Today I thought to write about something different: I want to give you a glimpse of where I come from, growing up as a little child on the countryside in Romania before the 1989 revolution. I was 12 years old at the time and life on the countryside was very much the same as it was hundred years ago. Traditions were very important. The popular costume was still worn on important occasions – I had one also and put it on those Sundays when I went to church. Women took pride in their handmade work and they made themselves almost all the things around the house – in those days the shops did not really have a lot to offer: P. As for the “secrets of the trade” - they were passed from mother to daughter. In my case from grandmother to granddaughter – my grandmother taught me the basics of crocheting, knitting and needlework. And in addition, I also learned how to make yogurt and cheese, milk a cow, help deliver a calf, plant and cultivate vegetables and other edibles and some other skills that might come in handy in case of a zombie attack :P.
I look back remembering those simpler and happier times with nostalgia. Things have changed and not necessarily in a good direction. Going to McDonald is hip today and Spanish vegetables are better than Romanian ones (Not true! Not true!). You get the idea. I believe that this tendency to favor what others have and to distance yourself from you have is a very understandable reaction after decades of close borders, as the situation was during communism. But I also believe that this phenomenon is very detrimental for the identity of a nation. And to my sadness I notice Romanians that seem to be ashamed with their own roots and traditions and want to appear to be anything else but Romanians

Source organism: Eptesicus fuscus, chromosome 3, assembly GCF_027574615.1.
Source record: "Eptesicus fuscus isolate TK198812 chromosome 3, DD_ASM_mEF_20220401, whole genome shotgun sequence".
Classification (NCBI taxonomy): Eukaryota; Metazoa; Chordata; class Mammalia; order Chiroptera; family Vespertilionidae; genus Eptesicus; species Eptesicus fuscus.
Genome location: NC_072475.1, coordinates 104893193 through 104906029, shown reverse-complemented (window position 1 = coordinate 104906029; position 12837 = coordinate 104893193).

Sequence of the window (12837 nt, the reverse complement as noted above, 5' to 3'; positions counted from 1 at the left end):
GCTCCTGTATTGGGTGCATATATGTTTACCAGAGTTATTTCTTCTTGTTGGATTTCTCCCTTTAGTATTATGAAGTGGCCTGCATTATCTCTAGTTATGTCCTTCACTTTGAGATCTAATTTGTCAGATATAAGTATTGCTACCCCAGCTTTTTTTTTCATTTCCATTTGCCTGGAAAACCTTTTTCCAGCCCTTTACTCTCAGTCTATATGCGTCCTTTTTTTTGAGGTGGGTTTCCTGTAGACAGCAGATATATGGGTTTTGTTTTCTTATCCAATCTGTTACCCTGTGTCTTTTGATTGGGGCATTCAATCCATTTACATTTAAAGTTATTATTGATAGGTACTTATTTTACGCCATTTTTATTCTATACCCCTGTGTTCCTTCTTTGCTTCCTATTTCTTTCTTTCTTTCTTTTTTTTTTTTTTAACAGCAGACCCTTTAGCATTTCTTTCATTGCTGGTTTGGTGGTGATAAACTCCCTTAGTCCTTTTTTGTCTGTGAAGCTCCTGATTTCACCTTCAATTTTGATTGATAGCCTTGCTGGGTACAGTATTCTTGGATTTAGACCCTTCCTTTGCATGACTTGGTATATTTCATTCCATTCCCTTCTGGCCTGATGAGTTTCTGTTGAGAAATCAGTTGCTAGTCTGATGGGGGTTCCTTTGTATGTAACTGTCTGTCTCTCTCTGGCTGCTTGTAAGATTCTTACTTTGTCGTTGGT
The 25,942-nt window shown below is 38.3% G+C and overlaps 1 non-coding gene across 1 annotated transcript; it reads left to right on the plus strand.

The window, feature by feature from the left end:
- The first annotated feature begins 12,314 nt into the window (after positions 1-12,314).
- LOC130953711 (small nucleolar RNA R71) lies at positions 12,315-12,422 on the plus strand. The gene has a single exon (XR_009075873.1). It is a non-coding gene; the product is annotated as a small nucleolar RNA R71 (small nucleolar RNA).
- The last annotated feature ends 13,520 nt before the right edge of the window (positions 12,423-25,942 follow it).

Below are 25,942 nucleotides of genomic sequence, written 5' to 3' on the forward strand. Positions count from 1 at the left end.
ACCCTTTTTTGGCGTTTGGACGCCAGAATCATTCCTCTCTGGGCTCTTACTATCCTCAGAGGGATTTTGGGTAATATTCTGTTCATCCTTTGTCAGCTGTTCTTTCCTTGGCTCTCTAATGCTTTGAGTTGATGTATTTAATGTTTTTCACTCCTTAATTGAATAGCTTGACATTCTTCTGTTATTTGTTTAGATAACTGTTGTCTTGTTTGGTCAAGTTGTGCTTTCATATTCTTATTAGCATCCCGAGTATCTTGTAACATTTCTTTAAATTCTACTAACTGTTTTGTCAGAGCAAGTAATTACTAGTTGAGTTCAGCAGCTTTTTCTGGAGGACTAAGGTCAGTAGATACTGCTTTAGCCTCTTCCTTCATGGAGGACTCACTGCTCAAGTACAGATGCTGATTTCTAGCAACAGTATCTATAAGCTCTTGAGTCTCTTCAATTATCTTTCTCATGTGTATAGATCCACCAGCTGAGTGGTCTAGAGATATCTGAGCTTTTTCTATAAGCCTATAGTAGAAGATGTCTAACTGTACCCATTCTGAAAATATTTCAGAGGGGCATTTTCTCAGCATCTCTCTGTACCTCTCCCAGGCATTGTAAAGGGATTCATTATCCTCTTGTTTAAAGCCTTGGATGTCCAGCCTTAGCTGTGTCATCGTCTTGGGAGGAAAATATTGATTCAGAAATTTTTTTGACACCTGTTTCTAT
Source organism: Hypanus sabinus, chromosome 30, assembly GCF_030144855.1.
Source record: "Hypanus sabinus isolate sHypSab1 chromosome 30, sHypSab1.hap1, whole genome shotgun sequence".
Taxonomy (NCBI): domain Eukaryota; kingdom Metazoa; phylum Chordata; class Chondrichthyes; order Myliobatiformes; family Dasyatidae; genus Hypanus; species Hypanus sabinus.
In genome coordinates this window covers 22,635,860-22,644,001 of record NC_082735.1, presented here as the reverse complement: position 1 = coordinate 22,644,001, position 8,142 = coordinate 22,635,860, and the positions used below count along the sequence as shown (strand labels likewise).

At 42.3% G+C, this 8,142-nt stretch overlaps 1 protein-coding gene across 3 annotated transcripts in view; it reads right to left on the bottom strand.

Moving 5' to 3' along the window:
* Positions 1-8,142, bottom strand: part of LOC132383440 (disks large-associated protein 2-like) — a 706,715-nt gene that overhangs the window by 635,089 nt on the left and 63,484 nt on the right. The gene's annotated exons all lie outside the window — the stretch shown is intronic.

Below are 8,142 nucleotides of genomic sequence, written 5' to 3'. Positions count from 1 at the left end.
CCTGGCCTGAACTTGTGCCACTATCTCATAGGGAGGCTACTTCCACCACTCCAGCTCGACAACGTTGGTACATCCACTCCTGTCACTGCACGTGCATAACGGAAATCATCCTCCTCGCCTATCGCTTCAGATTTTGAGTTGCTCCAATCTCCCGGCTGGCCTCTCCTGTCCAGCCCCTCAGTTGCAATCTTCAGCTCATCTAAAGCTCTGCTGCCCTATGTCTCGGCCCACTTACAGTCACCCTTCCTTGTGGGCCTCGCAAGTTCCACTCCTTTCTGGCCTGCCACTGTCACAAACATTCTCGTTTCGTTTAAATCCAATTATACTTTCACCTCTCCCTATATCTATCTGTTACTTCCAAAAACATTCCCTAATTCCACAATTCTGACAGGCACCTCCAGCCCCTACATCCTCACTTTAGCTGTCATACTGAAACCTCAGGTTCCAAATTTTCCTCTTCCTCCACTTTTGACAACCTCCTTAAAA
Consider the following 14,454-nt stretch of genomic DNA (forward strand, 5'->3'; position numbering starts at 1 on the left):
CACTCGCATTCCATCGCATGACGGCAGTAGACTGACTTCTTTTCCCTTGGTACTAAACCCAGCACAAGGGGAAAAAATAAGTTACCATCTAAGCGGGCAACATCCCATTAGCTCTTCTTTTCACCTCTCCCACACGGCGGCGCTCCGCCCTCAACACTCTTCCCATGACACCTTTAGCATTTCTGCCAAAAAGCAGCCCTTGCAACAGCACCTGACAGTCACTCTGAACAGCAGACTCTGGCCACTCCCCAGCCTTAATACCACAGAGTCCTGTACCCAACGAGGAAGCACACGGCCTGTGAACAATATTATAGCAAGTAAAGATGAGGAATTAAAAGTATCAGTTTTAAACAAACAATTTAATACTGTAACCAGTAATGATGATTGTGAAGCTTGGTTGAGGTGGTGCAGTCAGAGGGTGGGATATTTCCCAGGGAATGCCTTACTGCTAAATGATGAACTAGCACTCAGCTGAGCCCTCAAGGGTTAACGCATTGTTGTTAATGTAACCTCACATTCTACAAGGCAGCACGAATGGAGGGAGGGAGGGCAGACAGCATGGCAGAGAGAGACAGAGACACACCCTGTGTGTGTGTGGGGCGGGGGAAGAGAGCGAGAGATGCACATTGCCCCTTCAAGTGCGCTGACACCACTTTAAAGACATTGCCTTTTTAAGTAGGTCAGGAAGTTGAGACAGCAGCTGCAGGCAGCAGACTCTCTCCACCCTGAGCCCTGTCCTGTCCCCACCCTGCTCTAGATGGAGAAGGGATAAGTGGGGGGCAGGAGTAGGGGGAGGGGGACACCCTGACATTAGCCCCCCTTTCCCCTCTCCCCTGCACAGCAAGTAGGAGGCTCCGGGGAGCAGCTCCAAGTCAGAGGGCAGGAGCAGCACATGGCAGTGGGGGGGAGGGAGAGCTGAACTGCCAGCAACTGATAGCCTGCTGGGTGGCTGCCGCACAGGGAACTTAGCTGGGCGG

There is also good news: I notice a trend trying to reconcile the traditions and the modern nowadays life. I notice pride on putting on the popular costume again and on preserving traditions and I read stories about popular artists that still make beautiful objects using traditional methods and motifs. As a Romanian living abroad I could not be happier. Because what is a nation without its roots, history and traditions? Not more than an empty shell without a soul.
So, let me get to the end of this post: what I will do from now on is to try to promote and make visible those who still keep the Romanian traditions alive. Today with putting together an album about the wonderful Maramures and the wonderful people that keep the traditions alive. Enjoy!
PS: all the pictures are reproduced after receiving permission from the Facebook community page “DA Traditiei DA Maramuresului” that means “YES to tradition YES to Maramures” :)